Pedal vs Crank Based Cycling Power Meters
Posted by Matt Russ on 17th Feb 2022
Power meters used to come with big compromises. The most popular design was located in the hub of the wheel which meant sacrificing performance (added weight) for the data as well as limiting your wheel choices. As power meters have become smaller, lighter, and less expensive the two most popular places to put the technology has become the pedal(s), or somewhere in the crank; either the spider or crank arm. Both locations have their weaknesses and strengths but there are some key considerations before you make the purchase of a power meter.
Let's start with a crank based power meter. Moving weight is always a consideration as it is inertial weight- weight the requires power to move, and both crank and pedal based systems add weight. But this weight has become all but negligeable with a crank arm based power meter adding as little as 20 grams. For this reason I don't think weight is a valid consideration anymore. The main drawback of a crank based power meter is that you are married to it. Crank arm based power meters require changing out your non-drive side crank arm- if you can find a compatible model. But If you want to upgrade to a lighter crankset, experiment with a different crank length, or sell your bike, for the most part you are stuck with buying another crankset, or power meter, to move forward. You may also find that there is not a compatible model for your current crankset which means complete replacement. The mating of a new crankset to your bike may require a bottom bracket replacement. This means choosing the right crank length, rings, and bottom bracket, and installing the crankset which is daunting and often confusing for most cyclists. These are by no means insurmountable obstacles but you may find costs adding up quickly; especially if you factor in installation by a bike shop. That being said the purchase of a single crank arm based power meter, or installing a power meter on your existing crank arm tends to be the most cost effective option.
Pedals on the other hand are a much more simple and straight forward purchase. For the road there are three main pedal systems that dominate the market- Look, Shimano, and Wahoo/Speedplay. Pedal based systems have focused on the two former, Look and Shimano, but Wahoo/Speedplay is rumored to have their own pedal based power meter on the market soon. The first advantage of power meter pedals is that they are easy to install with no special tools. They can also be easily transferred from bike to bike and can be carried forward to your next bicycle purchase. They are portable and can easily fit in a carry on bag. A power meter does add weight to your pedal, and this is again centripetal weight, but the size and weight of power meter pedals has come way down. Most cyclists tend to stick with a pedal system and are less likely to change or upgrade compared to crank based systems. Pedals systems are generally more expensive but it is important to note that you are usually getting a high quality pedal with an integrated power meter. If your pedals are already due for an upgrade or replacement you can price this in, whereas replacing a crank arm adds no additional value beyond the power meter itself.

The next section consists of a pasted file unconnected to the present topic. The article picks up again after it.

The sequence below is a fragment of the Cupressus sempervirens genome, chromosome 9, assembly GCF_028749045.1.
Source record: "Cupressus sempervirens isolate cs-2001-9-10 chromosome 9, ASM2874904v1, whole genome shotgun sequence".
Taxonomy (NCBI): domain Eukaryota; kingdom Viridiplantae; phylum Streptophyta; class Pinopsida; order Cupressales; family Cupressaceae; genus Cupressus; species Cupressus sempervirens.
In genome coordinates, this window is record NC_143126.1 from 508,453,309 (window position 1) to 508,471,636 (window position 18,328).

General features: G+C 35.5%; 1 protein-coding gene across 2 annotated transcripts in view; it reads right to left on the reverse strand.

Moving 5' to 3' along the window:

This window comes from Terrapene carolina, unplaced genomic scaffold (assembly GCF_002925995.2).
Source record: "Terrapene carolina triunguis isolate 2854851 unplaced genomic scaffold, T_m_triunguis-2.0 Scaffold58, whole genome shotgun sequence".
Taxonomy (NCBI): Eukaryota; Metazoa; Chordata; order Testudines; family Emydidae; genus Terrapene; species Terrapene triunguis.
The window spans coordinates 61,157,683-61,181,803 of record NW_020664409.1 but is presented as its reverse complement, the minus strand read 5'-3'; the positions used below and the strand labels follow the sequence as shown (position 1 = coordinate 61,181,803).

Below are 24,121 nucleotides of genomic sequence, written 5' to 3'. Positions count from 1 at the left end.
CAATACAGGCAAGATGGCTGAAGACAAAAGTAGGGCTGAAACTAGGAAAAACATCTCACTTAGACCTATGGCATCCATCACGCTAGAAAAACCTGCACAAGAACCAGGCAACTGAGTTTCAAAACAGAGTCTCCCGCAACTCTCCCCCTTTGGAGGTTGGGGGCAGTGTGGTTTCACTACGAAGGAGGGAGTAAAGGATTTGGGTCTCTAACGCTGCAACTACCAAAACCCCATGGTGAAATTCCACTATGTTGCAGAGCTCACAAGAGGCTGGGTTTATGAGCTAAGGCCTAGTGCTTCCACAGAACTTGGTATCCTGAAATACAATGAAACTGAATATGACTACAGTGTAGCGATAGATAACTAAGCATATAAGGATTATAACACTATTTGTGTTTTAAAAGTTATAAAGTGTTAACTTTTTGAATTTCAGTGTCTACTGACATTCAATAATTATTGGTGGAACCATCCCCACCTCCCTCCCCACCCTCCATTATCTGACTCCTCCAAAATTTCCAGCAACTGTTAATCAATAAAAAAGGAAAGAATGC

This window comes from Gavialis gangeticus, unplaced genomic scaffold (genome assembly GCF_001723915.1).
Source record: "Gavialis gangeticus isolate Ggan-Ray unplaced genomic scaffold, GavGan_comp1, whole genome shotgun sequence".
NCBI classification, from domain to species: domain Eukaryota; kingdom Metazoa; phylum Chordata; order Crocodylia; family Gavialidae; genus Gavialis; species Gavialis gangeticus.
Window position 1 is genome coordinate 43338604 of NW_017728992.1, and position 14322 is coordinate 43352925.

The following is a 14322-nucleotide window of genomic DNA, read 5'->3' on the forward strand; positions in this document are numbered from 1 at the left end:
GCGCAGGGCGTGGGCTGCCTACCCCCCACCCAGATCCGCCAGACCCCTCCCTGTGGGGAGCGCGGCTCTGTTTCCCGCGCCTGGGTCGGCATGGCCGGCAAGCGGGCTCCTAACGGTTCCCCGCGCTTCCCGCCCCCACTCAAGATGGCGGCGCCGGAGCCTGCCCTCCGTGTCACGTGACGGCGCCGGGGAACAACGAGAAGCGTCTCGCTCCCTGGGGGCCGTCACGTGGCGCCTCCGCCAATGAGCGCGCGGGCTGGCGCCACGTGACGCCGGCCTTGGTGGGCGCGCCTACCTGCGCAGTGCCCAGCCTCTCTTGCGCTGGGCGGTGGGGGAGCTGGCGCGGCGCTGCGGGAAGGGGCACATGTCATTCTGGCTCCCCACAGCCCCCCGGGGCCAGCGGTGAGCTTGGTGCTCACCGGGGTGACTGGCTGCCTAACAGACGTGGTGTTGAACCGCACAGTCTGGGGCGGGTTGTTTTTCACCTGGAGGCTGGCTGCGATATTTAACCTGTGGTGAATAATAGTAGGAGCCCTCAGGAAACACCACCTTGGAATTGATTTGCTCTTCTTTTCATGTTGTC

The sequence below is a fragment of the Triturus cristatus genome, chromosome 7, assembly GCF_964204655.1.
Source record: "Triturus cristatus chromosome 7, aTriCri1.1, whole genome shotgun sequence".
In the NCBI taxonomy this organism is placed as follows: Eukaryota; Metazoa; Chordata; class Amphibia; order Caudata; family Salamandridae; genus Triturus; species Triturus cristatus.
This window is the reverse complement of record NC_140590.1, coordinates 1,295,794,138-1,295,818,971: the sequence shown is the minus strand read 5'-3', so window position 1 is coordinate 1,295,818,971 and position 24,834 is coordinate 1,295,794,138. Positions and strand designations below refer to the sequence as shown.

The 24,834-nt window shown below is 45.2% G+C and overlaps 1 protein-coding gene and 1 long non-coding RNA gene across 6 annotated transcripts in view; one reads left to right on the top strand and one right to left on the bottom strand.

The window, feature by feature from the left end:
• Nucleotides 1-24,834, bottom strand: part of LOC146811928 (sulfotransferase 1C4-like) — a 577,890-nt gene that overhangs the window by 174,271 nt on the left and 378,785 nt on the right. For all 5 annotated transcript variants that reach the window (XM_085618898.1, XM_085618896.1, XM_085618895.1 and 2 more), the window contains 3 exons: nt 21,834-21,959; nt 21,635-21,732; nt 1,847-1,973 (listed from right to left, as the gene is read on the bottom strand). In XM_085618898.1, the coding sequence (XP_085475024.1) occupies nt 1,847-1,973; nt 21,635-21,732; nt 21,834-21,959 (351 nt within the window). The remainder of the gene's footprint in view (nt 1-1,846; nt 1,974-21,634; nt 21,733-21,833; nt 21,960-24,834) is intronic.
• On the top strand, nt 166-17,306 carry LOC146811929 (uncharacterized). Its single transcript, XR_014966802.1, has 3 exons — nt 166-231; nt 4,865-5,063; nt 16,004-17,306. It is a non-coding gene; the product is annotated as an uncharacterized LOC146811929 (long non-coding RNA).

Power meters are predominant to the road market but there are both pedal and crank based systems for off road. Due to the stochastic nature of mountain biking the power data tends to have less relevance when compared to sustained road efforts. In essence you have more usable data points on the road. But that does not eliminate power data for a competitive mountain biker by any means. Cycling data in general is only relevant if it is useful and applicable to training and racing. Keep that in mind before being talked into buying a power meter. Finally both pedal and crank based systems allow for single and dual sided power measurement, or the ability to upgrade to dual power measurement. I have covered that topic in my article "Do I Need A Left Right Power Meter."